On the premise of reliable raw material quality, one of the tasks of forging is to obtain the desired shape, size, and surface condition of the forgings. This is to meet the requirements of parts processing and usage conditions and to comply with the stipulations of the part drawings.
The shape and size of the forgings should conform to the requirements of the part’s external contour and dimensions, and they should be as similar or close to them as possible. The primary basis for forging design is the part drawing. However, consideration should also be given to the characteristics of the forging process, the additional machining allowances, the process material, special allowances for Class I forging inspection, as well as elements like the structural elements of the forgings, surface form, and position tolerances, and dimensional tolerances. The forging drawing serves as the primary basis for production and acceptance of forgings.
The surface condition of the forging is an important criterion for evaluating the quality of the forging. The surface condition of the non-machined surface of the forging will also directly impact the performance of the part during use. The starting point for setting technical requirements for the surface condition of forgings is to ensure that the surface integrity of the forgings meets certain specified standards.
3. Technical requirements for the structure and mechanical properties of forgings
Ensuring that a part meets operational conditions primarily hinges upon the microstructure and mechanical properties of the forged item. The chief means of ensuring that the microstructure and mechanical properties of forgings are up to par is by correctly formulating and strictly controlling the forging process.
The microstructure of a forged item encompasses both low-magnification and high-magnification structures. The low-magnification structure is used to inspect the flow line distribution of the forging and to identify various metallurgical defects within it. The high-magnification structure includes the microstructure of the forging in its final heat-treated state, grain size, and purity, among other aspects.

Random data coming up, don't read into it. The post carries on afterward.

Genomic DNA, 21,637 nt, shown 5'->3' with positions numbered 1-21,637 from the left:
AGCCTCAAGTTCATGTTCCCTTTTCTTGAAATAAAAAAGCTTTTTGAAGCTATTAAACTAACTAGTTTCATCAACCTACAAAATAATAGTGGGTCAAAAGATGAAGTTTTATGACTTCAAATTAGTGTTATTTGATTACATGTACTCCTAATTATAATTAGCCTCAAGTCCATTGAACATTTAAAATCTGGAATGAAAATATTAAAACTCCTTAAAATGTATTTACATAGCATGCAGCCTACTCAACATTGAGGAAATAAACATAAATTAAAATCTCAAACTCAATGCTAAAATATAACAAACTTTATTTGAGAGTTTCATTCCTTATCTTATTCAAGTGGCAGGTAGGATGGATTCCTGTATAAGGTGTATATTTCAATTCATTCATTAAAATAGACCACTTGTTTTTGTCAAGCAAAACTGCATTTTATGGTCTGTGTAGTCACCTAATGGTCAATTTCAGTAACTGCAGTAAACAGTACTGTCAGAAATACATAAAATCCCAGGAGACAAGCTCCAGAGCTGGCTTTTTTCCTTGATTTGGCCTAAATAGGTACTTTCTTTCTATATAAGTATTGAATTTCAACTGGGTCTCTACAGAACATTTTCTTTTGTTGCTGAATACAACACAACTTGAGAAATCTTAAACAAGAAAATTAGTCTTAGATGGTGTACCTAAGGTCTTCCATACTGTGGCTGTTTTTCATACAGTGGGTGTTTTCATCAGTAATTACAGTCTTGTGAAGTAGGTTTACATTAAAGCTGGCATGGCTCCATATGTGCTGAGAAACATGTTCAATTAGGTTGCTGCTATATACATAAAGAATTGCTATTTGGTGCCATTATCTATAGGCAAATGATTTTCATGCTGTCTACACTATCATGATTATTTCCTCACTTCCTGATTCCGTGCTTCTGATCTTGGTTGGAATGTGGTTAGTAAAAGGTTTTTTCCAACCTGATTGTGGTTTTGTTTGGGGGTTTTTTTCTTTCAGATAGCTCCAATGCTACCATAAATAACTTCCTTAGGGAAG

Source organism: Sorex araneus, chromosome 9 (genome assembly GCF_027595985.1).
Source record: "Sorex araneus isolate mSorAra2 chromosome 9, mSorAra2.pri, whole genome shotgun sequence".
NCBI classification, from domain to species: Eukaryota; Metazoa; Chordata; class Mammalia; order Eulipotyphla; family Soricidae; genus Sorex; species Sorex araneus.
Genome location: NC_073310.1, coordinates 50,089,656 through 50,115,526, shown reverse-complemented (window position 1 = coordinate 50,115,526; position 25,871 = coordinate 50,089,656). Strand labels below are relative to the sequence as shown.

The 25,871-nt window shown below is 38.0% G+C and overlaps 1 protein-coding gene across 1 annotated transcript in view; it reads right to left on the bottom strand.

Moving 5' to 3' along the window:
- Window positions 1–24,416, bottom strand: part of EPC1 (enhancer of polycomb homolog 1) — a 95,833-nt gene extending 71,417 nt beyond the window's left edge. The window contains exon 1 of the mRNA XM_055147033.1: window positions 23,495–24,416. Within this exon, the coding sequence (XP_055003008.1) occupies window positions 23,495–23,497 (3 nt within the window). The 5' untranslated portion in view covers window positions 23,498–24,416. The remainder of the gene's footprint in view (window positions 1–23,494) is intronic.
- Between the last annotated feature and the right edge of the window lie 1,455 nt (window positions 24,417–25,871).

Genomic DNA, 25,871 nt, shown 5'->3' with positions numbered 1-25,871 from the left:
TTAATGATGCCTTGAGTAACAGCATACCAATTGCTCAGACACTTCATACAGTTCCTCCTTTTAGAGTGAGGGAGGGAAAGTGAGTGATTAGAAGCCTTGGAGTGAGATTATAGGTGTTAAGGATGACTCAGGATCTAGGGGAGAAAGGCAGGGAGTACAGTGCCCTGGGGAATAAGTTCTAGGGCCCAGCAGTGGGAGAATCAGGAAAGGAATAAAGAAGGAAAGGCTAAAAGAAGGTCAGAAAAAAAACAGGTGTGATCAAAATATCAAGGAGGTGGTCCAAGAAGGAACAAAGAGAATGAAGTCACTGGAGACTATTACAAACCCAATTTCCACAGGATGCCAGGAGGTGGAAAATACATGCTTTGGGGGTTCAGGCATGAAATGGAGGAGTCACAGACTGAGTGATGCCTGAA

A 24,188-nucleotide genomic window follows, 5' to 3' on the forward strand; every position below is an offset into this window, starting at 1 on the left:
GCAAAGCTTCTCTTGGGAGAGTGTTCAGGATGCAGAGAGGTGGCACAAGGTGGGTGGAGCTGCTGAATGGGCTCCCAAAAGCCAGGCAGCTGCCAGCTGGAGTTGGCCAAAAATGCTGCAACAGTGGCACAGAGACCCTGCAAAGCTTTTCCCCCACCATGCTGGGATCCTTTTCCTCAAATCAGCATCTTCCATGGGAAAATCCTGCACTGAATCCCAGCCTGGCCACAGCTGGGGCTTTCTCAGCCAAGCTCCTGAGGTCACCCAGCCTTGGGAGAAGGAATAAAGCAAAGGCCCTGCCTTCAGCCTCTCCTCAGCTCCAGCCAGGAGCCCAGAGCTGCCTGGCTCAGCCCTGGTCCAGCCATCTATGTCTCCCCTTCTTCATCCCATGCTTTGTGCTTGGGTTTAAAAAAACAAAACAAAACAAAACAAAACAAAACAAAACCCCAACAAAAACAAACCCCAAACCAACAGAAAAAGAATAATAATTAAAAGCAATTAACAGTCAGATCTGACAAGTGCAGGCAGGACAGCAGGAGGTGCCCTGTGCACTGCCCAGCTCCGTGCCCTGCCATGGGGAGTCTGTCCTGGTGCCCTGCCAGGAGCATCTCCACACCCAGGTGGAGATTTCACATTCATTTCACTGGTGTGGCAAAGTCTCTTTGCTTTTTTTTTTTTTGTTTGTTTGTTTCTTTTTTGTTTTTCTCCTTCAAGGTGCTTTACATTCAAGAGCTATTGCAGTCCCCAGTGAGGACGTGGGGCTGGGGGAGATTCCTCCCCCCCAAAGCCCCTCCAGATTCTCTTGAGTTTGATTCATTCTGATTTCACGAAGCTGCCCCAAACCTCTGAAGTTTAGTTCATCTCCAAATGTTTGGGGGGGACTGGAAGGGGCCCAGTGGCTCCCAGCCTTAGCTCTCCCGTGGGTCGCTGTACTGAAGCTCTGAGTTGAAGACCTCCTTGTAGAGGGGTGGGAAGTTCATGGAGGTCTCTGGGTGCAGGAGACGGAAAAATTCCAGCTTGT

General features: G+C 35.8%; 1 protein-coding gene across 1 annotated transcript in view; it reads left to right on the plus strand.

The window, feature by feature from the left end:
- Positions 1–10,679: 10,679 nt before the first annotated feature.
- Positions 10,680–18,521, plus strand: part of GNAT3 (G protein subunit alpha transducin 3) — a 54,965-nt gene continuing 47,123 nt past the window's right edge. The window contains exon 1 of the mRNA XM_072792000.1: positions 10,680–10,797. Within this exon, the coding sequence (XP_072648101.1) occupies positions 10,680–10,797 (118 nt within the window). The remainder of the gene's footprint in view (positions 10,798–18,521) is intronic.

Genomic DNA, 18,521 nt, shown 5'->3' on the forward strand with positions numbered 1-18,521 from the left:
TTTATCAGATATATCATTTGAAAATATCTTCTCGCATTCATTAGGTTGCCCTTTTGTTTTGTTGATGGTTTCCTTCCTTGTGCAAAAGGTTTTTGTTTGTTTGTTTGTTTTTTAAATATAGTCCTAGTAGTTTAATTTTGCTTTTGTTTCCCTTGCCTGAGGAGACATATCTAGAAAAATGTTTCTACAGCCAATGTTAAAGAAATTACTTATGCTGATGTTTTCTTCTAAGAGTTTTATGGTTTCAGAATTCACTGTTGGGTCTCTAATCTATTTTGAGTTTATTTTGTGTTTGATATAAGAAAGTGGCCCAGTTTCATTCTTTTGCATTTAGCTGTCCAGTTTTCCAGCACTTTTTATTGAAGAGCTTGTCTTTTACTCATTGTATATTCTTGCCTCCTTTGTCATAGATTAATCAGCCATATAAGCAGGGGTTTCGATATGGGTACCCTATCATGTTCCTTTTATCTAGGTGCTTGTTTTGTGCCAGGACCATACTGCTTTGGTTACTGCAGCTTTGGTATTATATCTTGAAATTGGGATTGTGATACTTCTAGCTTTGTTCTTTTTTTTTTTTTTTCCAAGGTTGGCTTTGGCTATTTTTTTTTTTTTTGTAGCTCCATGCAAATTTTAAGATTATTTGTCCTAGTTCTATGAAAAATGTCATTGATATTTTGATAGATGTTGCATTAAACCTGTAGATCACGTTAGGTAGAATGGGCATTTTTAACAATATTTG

The mechanical properties of the forging vary depending on its intended use. Mechanical properties at room temperature, such as strength, plasticity, impact toughness, hardness, fatigue strength, and fracture toughness, will differ depending on the material and the application of the forging. For components operating at high temperatures, there are additional requirements for high-temperature transient tensile properties, endurance performance, creep resistance, thermal fatigue performance, and thermal stability. The mechanical property indices of the forging should also be consistent with the mechanical property indices of the raw material. For large forgings made from large-size raw materials, the mechanical property indices can be appropriately reduced as stipulated. The mechanical property criteria for various types of forgings are defined by relevant technical standards. Additional test items required for pilot batch forgings should be specified in the dedicated technical conditions.
4. Other technical requirements for forgings
Other technical requirements for forgings include provisions for heat treatment, special inspection items, and testing methods.
Heat treatment of forgings varies based on the material. Forgings undergo either preparatory heat treatment or final heat treatment. Steel forgings are generally supplied in a preparatory heat-treated state, with the final heat treatment taking place during component processing. Forgings made of high-temperature alloys, titanium alloys, and aluminum alloys are mostly supplied in a final heat-treated state.
The protocols for preparatory and final heat treatments are indicated in the forging drawings or dedicated technical documents.
Special inspections refer to ultrasonic flaw detection and other non-destructive testing (NDT) of the forgings. Given the complex shape of forgings, ultrasonic testing is reserved for critical forgings, such as Class I and II forgings. The areas to be inspected should not only consider the parts under significant stress but also take into account the manufacturing characteristics and the weak links prone to defects. The specific areas for testing can be jointly decided upon by the design, metallurgy, and process departments, and marked on the product or forging drawings. Other NDT methods, like magnetic particle inspection and fluorescent penetrant inspection, should be conducted 100% on parts made from Class I and II forgings. For components made from Class III and IV forgings, the inspection frequency and sample size can be tailored as necessary, and for specific metallurgical flaws like the alpha case in titanium alloys, advanced techniques such as blue anodization are preferable, with documentation in relevant technical papers.
Testing methods for forgings: The methods to inspect various technical requirements of forgings must be clearly defined and stated in the technical standards of the forging.
5. Technical standards for forgings
The technical standards for forgings are formulated based on the technical requirements proposed for the forgings under specific operational conditions. In terms of the legal efficacy and scope of control, the technical standards for aerospace forgings in our country are categorized as follows:
(1) HB (Aerospace Industry Department Standards) and YB (Metallurgical Industry Department Standards, approved by the Aerospace Industry Department).
(2) Q/6s (Aerospace Industry Material Research Institute Standards).
(3) Corporate or factory enterprise standards.